27_G_from_BodePlot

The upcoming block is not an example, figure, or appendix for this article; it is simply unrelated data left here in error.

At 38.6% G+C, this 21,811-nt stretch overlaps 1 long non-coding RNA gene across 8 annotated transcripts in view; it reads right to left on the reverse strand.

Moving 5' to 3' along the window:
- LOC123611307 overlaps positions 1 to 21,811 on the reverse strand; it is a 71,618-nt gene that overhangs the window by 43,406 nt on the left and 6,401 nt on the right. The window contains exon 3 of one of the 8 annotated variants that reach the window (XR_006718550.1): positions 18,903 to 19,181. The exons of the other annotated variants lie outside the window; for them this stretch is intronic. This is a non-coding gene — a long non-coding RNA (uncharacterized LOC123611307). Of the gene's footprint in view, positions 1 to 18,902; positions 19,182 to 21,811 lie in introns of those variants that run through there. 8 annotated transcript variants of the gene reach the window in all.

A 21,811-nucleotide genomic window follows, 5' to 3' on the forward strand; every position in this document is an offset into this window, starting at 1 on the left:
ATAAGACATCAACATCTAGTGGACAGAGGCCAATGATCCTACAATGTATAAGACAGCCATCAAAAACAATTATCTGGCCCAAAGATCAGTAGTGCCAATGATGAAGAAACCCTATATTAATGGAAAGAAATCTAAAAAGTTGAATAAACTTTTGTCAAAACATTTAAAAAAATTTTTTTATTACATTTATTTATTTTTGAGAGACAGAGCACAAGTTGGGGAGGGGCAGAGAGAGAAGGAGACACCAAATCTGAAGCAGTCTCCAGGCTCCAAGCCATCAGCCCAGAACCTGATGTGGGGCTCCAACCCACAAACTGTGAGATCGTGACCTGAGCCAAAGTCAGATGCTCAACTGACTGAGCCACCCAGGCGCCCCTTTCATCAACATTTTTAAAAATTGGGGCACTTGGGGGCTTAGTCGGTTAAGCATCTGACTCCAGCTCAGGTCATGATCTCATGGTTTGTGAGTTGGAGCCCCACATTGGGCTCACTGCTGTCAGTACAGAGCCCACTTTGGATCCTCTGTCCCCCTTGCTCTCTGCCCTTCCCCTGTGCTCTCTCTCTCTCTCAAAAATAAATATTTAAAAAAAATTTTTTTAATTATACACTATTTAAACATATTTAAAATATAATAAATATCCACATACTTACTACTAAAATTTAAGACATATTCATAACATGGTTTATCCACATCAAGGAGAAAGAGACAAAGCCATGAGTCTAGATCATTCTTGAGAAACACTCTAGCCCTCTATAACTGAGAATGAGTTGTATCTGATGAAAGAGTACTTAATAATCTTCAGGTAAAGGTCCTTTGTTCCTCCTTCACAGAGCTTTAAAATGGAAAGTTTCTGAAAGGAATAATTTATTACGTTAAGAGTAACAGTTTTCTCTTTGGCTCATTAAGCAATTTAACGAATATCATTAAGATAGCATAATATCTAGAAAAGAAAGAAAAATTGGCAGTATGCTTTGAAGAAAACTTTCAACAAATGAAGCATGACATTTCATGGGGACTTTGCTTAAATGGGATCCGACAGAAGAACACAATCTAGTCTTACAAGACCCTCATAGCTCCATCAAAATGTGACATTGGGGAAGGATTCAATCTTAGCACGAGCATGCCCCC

27_G_from_BodePlot - Bode_fit 1/8 Identifying G(s from a...